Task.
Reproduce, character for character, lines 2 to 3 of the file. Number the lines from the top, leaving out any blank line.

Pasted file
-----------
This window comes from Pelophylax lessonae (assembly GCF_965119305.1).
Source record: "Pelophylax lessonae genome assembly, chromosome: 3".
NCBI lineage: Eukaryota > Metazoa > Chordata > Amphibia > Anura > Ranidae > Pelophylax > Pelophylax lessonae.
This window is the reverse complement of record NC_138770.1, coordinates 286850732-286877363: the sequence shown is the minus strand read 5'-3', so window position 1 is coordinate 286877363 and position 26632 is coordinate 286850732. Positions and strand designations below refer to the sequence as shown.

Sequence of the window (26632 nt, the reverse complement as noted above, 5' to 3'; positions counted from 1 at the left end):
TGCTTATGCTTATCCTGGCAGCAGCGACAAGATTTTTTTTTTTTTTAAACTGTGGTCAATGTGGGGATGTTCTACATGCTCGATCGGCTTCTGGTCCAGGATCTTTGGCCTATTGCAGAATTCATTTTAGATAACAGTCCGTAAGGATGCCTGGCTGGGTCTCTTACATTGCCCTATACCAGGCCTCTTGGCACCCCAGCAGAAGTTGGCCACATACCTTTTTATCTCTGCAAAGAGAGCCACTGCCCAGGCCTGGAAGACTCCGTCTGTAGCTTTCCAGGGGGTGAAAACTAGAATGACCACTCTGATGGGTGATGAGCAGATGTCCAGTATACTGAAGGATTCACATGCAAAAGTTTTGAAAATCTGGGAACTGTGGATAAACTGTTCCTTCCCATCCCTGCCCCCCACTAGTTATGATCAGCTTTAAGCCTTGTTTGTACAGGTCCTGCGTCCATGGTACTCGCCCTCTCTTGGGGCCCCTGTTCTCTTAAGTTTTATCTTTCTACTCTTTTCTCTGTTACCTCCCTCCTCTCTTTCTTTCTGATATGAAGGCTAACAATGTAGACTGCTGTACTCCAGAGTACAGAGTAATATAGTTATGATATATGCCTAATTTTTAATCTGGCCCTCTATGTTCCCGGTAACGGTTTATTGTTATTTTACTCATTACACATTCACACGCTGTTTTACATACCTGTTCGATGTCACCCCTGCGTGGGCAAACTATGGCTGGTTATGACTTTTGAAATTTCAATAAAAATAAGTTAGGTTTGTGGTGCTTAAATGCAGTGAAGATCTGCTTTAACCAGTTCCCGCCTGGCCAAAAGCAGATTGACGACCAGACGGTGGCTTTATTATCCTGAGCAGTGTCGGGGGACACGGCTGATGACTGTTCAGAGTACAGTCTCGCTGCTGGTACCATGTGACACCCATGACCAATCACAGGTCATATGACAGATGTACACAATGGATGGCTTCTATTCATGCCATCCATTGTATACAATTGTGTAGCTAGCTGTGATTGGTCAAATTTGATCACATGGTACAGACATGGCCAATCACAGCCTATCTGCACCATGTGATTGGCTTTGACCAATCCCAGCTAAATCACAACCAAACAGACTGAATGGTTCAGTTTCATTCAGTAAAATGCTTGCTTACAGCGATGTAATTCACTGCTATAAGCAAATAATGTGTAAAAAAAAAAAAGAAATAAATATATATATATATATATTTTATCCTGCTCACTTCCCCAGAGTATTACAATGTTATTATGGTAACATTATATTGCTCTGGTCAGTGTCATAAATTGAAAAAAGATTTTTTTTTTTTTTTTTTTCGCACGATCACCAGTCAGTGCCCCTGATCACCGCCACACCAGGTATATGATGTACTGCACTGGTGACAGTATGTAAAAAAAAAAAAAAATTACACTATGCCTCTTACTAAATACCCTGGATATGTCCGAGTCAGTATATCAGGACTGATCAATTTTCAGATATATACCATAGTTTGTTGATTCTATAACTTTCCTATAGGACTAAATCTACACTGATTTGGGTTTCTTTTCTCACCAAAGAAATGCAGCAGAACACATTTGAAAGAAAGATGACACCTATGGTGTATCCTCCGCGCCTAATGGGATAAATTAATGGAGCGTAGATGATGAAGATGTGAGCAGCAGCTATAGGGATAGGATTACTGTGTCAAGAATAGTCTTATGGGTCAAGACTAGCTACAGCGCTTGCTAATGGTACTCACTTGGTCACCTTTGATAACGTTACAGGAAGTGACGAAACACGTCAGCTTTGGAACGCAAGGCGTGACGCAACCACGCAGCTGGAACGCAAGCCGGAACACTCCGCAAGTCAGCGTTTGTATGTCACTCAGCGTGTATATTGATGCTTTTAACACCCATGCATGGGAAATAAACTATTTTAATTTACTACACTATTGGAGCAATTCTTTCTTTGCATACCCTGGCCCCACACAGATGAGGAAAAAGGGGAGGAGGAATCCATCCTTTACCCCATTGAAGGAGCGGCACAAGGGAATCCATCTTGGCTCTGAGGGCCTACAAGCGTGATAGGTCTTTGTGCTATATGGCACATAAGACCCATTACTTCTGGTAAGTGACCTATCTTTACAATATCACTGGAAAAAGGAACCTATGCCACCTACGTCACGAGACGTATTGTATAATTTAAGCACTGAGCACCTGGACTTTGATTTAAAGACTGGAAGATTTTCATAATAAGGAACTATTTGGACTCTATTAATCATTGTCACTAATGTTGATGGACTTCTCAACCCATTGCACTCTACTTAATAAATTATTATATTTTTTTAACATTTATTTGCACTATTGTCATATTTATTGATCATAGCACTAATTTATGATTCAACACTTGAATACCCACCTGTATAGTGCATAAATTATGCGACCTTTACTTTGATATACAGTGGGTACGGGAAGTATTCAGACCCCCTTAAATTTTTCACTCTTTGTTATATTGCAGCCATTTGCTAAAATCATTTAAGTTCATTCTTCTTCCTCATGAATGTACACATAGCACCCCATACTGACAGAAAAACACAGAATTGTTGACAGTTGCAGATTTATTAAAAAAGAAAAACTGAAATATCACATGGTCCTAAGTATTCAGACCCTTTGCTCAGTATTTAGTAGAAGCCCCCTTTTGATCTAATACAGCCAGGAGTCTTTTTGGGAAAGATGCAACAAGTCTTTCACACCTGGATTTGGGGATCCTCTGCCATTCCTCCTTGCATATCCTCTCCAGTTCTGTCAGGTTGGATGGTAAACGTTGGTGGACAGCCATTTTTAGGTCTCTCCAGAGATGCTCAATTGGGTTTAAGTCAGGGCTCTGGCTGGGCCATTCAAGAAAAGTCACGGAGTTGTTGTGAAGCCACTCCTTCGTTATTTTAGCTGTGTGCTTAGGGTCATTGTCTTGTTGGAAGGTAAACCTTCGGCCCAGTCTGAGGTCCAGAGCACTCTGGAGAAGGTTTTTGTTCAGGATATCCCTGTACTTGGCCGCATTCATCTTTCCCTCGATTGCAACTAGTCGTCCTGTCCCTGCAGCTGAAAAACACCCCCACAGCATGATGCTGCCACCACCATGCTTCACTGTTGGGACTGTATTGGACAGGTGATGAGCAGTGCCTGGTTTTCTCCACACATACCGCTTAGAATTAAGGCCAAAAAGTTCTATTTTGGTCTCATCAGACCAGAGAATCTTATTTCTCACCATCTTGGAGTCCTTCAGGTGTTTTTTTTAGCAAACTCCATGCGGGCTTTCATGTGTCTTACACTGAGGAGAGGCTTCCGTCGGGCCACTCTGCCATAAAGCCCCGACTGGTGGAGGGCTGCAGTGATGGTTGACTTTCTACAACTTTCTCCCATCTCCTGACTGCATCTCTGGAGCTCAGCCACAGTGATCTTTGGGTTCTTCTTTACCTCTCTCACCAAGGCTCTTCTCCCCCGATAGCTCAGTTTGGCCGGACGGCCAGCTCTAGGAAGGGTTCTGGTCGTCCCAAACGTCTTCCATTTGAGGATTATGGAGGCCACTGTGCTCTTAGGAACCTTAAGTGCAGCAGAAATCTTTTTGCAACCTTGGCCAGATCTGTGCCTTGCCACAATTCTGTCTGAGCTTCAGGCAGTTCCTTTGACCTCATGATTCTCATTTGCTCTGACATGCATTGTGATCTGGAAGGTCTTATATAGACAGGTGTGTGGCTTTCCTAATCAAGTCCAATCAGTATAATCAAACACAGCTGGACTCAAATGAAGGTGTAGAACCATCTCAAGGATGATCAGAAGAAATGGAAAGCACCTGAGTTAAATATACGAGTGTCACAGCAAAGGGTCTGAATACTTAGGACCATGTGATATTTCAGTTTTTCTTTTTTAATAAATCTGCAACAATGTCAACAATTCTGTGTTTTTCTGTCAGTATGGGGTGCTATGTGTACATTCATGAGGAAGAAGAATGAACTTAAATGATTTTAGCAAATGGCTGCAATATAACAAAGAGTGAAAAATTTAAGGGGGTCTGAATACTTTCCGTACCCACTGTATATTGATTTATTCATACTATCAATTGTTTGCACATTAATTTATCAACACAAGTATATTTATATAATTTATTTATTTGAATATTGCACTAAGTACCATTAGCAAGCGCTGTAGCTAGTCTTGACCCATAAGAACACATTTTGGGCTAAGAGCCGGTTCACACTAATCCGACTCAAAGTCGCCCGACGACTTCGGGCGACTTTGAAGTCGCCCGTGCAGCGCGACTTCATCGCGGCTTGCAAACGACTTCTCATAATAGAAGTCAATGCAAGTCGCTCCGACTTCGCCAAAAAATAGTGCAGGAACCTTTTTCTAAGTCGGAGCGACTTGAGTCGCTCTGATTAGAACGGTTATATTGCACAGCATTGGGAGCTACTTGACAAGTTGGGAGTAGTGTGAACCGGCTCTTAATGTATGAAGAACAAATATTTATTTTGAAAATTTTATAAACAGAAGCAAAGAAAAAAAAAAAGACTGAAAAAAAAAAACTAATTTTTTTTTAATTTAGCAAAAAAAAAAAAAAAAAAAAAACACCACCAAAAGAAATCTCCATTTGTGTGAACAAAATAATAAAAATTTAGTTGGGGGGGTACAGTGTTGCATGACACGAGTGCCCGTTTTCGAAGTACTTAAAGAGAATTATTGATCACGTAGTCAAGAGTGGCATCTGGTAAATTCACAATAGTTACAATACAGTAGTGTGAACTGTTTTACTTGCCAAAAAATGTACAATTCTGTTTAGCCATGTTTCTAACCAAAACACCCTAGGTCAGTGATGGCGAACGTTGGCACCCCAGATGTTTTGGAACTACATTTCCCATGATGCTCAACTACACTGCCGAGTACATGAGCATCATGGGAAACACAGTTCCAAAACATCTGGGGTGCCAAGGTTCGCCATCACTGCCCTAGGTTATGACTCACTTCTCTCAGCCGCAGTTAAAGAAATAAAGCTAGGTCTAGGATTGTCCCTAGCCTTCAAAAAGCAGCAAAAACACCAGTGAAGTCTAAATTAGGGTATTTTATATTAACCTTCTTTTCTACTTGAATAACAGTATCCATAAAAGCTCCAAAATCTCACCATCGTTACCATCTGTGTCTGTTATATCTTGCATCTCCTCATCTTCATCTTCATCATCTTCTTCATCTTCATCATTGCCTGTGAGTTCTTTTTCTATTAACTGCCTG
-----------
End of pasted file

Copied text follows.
Source record: "Pelophylax lessonae genome assembly, chromosome: 3".
NCBI lineage: Eukaryota > Metazoa > Chordata > Amphibia > Anura > Ranidae > Pelophylax > Pelophylax lessonae.